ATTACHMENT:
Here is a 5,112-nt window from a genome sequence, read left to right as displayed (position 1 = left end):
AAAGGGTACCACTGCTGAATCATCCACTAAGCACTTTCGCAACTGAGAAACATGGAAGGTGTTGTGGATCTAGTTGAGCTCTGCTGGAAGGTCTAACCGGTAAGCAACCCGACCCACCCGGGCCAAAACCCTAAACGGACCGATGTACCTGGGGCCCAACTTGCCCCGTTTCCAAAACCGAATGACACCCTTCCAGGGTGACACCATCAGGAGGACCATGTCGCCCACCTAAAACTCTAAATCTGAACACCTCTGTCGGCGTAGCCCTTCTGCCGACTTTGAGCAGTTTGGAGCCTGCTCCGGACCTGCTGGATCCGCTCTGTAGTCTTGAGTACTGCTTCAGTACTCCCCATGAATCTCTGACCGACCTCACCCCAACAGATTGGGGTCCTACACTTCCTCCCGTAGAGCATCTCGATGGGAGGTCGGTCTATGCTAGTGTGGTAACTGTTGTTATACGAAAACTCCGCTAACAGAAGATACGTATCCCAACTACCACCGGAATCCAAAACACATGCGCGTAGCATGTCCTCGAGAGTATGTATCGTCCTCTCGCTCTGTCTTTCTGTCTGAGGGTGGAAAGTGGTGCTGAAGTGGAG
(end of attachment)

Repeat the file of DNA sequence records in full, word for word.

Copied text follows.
Here is a 5,112-nt window from a genome sequence, read left to right as displayed (position 1 = left end):
AAAGGGTACCACTGCTGAATCATCCACTAAGCACTTTCGCAACTGAGAAACATGGAAGGTGTTGTGGATCTAGTTGAGCTCTGCTGGAAGGTCTAACCGGTAAGCAACCCGACCCACCCGGGCCAAAACCCTAAACGGACCGATGTACCTGGGGCCCAACTTGCCCCGTTTCCAAAACCGAATGACACCCTTCCAGGGTGACACCATCAGGAGGACCATGTCGCCCACCTAAAACTCTAAATCTGAACACCTCTGTCGGCGTAGCCCTTCTGCCGACTTTGAGCAGTTTGGAGCCTGCTCCGGACCTGCTGGATCCGCTCTGTAGTCTTGAGTACTGCTTCAGTACTCCCCATGAATCTCTGACCGACCTCACCCCAACAGATTGGGGTCCTACACTTCCTCCCGTAGAGCATCTCGATGGGAGGTCGGTCTATGCTAGTGTGGTAACTGTTGTTATACGAAAACTCCGCTAACAGAAGATACGTATCCCAACTACCACCGGAATCCAAAACACATGCGCGTAGCATGTCCTCGAGAGTATGTATCGTCCTCTCGCTCTGTCTTTCTGTCTGAGGGTGGAAAGTGGTGCTGAAGTGGAG